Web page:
To earn is not enough: A means-end analysis to uncover peer-providers' participation motives in peer-to-peer carsharing

Mark Philipp Wilhelms*, Sven Henkel, Tomas Falk

*Corresponding author for this work

Research output: Contribution to journalArticleScientificpeer-review

110 Citations (Scopus)

Abstract

Globally, the carsharing domain is growing, and new service offerings are arising. Peer-to-peer carsharing, facilitating car rental between private individuals, has attracted attention from entrepreneurs and researchers alike. Irrespective of this trend studies on carsharing have been predominantly focusing on identifying users' consumption motives in business-to-consumer contexts. Consequently, insights on consumers' motivational drivers to offer peer-to-peer carsharing services remain scarce. By conducting a series of laddering interviews with German peer-providers, we add to extant literature by uncovering four overarching motivational patterns that drive consumers' decision to participate as providers in peer-to-peer carsharing: economic interest ("earn"), quality of life ("enjoy"), helping others ("enrich"), and sustainability ("enhance"). Although self-centered motives of economic interest and quality of life are the dominating participation motives, peer-providers also seem to be intrigued by the possibility of helping others in terms of providing mobility and thereby enabling the creation of lasting memories. Paradoxically to previous assumptions regarding participation in sharing activities, sustainability is not a main participation motive for most peer-providers but is rather seen as an indirect consequence of participation.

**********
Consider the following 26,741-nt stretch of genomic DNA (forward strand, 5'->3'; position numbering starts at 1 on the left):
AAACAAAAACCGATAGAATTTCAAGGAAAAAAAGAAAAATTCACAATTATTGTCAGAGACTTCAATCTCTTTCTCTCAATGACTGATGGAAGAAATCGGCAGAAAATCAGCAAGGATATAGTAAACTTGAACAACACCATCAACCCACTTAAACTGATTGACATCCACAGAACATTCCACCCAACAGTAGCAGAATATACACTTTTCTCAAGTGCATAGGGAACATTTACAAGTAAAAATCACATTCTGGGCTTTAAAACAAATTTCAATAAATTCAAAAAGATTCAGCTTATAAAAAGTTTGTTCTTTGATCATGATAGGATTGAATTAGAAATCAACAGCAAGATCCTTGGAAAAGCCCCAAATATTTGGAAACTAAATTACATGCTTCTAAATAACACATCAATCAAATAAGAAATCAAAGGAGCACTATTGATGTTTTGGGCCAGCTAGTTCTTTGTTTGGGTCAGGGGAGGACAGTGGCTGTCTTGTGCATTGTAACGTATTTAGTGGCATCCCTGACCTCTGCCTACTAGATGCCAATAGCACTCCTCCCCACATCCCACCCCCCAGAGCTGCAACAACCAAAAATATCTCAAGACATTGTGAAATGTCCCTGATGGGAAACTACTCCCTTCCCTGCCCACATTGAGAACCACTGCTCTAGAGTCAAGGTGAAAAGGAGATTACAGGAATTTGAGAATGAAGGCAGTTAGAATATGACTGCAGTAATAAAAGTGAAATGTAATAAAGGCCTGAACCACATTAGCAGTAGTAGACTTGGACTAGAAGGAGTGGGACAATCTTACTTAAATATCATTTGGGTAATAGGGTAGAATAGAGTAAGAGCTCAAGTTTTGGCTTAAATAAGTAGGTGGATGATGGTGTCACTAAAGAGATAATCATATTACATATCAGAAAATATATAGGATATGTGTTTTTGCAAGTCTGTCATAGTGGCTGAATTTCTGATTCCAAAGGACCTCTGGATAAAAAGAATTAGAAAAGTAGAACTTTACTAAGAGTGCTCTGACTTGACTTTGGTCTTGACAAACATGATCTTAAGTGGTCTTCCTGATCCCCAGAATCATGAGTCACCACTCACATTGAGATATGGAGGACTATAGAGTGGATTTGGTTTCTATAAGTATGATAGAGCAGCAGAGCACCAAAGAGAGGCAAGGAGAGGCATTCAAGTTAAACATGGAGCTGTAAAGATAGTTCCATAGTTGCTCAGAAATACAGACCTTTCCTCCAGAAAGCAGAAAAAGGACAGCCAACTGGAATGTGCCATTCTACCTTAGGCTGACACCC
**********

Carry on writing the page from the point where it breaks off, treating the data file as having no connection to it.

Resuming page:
Original languageEnglish
Pages (from-to)38-47
JournalTechnological Forecasting and Social Change
Volume125
DOIs
Publication statusPublished - 2017
MoE publication typeA1 Journal article-refereed

Keywords

  • Carsharing
  • Consumer behavior
  • Hierarchical value map
  • Means-end chain
  • Peer-to-peer
  • Qualitative method

Fingerprint

Dive into the research topics of 'To earn is not enough: A means-end analysis to uncover peer-providers' participation motives in peer-to-peer carsharing'. Together they form a unique fingerprint.

Cite this